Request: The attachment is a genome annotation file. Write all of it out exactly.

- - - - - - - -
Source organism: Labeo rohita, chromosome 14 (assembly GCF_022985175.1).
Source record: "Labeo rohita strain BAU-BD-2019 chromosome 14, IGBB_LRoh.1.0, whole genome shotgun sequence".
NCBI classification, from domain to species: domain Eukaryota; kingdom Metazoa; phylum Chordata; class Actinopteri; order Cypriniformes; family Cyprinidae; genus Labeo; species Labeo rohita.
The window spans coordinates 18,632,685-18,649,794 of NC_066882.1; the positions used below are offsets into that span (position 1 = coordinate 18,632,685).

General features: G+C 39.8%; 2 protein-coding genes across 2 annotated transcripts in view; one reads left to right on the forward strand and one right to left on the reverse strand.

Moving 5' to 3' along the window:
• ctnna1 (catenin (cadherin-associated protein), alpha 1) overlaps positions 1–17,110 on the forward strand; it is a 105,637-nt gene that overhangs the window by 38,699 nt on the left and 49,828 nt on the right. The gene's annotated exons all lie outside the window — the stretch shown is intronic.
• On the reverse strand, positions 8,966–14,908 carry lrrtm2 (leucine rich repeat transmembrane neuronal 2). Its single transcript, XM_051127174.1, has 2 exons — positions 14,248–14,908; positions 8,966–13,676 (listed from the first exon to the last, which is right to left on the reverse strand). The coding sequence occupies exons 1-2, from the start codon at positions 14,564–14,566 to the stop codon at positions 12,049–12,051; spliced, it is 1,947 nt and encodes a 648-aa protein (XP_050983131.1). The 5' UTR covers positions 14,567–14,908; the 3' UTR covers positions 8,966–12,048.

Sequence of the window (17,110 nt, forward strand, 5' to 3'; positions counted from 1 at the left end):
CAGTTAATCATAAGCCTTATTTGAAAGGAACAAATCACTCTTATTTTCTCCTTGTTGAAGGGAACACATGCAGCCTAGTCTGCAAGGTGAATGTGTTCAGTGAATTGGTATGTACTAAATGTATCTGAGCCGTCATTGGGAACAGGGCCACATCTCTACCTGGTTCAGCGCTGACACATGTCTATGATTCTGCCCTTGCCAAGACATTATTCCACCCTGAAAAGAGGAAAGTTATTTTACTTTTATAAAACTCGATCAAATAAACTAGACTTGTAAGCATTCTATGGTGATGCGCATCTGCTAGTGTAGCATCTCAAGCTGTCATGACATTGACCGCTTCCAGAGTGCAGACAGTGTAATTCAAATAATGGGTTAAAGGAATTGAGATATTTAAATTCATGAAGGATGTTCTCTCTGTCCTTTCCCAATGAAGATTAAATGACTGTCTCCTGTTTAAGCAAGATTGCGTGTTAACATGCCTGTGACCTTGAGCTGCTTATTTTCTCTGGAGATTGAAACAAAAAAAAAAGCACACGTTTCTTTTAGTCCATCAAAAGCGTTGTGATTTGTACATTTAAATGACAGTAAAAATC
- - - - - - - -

Source organism: Labeo rohita, chromosome 14 (assembly GCF_022985175.1).
Source record: "Labeo rohita strain BAU-BD-2019 chromosome 14, IGBB_LRoh.1.0, whole genome shotgun sequence".
NCBI classification, from domain to species: domain Eukaryota; kingdom Metazoa; phylum Chordata; class Actinopteri; order Cypriniformes; family Cyprinidae; genus Labeo; species Labeo rohita.
The window spans coordinates 18,632,685-18,649,794 of NC_066882.1; the positions used below are offsets into that span (position 1 = coordinate 18,632,685).

General features: G+C 39.8%; 2 protein-coding genes across 2 annotated transcripts in view; one reads left to right on the forward strand and one right to left on the reverse strand.

Moving 5' to 3' along the window:
• ctnna1 (catenin (cadherin-associated protein), alpha 1) overlaps positions 1–17,110 on the forward strand; it is a 105,637-nt gene that overhangs the window by 38,699 nt on the left and 49,828 nt on the right. The gene's annotated exons all lie outside the window — the stretch shown is intronic.
• On the reverse strand, positions 8,966–14,908 carry lrrtm2 (leucine rich repeat transmembrane neuronal 2). Its single transcript, XM_051127174.1, has 2 exons — positions 14,248–14,908; positions 8,966–13,676 (listed from the first exon to the last, which is right to left on the reverse strand). The coding sequence occupies exons 1-2, from the start codon at positions 14,564–14,566 to the stop codon at positions 12,049–12,051; spliced, it is 1,947 nt and encodes a 648-aa protein (XP_050983131.1). The 5' UTR covers positions 14,567–14,908; the 3' UTR covers positions 8,966–12,048.

Sequence of the window (17,110 nt, forward strand, 5' to 3'; positions counted from 1 at the left end):
CAGTTAATCATAAGCCTTATTTGAAAGGAACAAATCACTCTTATTTTCTCCTTGTTGAAGGGAACACATGCAGCCTAGTCTGCAAGGTGAATGTGTTCAGTGAATTGGTATGTACTAAATGTATCTGAGCCGTCATTGGGAACAGGGCCACATCTCTACCTGGTTCAGCGCTGACACATGTCTATGATTCTGCCCTTGCCAAGACATTATTCCACCCTGAAAAGAGGAAAGTTATTTTACTTTTATAAAACTCGATCAAATAAACTAGACTTGTAAGCATTCTATGGTGATGCGCATCTGCTAGTGTAGCATCTCAAGCTGTCATGACATTGACCGCTTCCAGAGTGCAGACAGTGTAATTCAAATAATGGGTTAAAGGAATTGAGATATTTAAATTCATGAAGGATGTTCTCTCTGTCCTTTCCCAATGAAGATTAAATGACTGTCTCCTGTTTAAGCAAGATTGCGTGTTAACATGCCTGTGACCTTGAGCTGCTTATTTTCTCTGGAGATTGAAACAAAAAAAAAAGCACACGTTTCTTTTAGTCCATCAAAAGCGTTGTGATTTGTACATTTAAATGACAGTAAAAATC